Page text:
…of creation’s imperative

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Snow at Easter! I took this photograph last week as the slightest thaw began. Earlier that day, the buds had loomed beneath the ice crust, looking like blood spots rising from the earth. But then the sun came out and the tulips, red-hot, burned their way out, leaving smooth hollows in the snow. For me, as voyeur, the wind was biting cold and I was soon frozen through. I dived indoors whining at the unseasonal frigidity, and then as ever, in whining-writer mode, began to take the tulips’ triumphal expression personally. What about my own creative impulse? Why cannot I manifest my intentions with such exuberance, and with such elegant economy? And under such extreme weather conditions too?

And so as one thing leads to another, I thought of Robert Louis Stevenson bemoaning how writers alone among artists are “condemned to work in mosaic with finite and quite rigid words” (The Art of Writing), or how the true author knows how “to judge his own stuff’s worth, without pity, and destroy most of it” (Colette). Or how if I were Tolstoy I would only ever write if I could dip my pen in the inkpot and leave behind a shred of my own flesh (and thus write later only from the stew of my own life force perhaps?) Then I uploaded the photo and studied it on my computer screen. Isn’t there a story, I thought, that begins with a silent, winter’s world, and a queen sitting and sewing at her castle window and, as she pricks her finger on the needle, three drops of blood fall into the snow…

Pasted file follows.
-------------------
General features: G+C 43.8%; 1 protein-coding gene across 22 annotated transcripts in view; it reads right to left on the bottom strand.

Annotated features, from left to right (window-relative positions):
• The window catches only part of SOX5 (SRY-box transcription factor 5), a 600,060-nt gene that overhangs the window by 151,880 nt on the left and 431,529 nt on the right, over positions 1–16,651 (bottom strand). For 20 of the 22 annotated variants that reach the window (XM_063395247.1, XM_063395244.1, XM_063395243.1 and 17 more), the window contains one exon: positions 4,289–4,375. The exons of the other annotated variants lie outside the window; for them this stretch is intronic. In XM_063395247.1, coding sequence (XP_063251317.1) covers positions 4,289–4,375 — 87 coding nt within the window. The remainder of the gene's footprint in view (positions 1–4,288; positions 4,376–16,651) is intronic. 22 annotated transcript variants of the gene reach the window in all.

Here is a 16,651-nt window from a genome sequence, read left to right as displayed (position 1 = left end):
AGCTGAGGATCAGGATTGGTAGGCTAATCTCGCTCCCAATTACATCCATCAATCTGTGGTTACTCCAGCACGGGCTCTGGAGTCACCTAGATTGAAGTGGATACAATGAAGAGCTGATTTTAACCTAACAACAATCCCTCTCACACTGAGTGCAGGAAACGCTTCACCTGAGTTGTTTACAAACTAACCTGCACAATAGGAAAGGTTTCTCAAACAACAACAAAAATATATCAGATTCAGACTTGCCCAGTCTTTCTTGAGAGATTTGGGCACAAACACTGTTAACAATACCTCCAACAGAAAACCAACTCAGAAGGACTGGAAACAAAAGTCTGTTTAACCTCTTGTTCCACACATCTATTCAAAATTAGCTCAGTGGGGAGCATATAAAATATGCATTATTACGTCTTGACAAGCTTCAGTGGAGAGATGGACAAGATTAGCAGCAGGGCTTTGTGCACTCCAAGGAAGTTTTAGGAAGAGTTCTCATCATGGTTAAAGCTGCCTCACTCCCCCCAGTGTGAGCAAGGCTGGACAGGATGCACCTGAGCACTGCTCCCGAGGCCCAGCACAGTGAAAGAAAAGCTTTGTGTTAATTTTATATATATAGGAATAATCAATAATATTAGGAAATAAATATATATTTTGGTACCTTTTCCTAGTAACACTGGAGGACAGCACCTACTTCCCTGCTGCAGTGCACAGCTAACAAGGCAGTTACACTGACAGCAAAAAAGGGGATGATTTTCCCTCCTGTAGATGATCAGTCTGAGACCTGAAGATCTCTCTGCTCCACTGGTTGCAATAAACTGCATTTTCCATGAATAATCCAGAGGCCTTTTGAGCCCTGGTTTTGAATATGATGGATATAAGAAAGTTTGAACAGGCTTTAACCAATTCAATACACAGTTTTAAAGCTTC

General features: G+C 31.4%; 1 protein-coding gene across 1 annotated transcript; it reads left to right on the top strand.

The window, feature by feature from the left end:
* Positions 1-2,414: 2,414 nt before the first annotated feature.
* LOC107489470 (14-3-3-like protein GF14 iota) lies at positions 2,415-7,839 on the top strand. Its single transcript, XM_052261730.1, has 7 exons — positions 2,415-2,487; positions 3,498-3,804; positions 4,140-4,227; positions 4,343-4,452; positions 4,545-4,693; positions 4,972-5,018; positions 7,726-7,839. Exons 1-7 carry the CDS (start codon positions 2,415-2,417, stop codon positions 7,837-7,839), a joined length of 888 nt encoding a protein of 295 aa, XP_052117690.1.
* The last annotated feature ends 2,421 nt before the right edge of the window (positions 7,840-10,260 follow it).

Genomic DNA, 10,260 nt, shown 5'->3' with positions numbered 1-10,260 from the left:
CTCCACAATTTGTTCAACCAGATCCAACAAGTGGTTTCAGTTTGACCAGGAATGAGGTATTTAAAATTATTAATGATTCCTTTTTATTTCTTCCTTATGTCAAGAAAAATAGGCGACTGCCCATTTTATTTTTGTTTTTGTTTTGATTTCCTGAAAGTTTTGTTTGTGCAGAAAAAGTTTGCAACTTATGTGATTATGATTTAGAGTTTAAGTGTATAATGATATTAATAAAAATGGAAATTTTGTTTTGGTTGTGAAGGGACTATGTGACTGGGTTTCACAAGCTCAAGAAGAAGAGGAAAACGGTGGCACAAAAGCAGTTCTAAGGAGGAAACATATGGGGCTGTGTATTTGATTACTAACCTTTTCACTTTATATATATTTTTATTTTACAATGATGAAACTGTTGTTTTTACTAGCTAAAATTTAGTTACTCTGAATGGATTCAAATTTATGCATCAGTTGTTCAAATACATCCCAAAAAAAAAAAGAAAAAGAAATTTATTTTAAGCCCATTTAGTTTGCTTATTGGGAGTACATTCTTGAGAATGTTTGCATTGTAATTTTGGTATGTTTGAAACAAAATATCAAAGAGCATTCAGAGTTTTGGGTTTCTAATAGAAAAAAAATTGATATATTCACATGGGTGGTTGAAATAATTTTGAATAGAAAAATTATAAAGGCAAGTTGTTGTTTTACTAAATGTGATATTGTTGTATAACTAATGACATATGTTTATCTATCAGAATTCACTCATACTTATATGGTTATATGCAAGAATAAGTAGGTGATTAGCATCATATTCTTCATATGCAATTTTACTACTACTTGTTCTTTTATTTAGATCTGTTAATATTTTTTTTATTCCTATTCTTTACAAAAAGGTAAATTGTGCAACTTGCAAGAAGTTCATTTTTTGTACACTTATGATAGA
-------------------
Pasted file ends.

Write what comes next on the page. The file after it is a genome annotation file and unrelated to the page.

text 2013 Tish Farrell

Trakai Island, LithuaniaPhoto by anjči from London, UK [CC-BY-2.0 (http://creativecommons.org/licenses/by/2.0)], via Wikimedia Commons

Trakai Island, Lithuania
Photo by anjči from London, UK [CC-BY-2.0] via Wikimedia Commons

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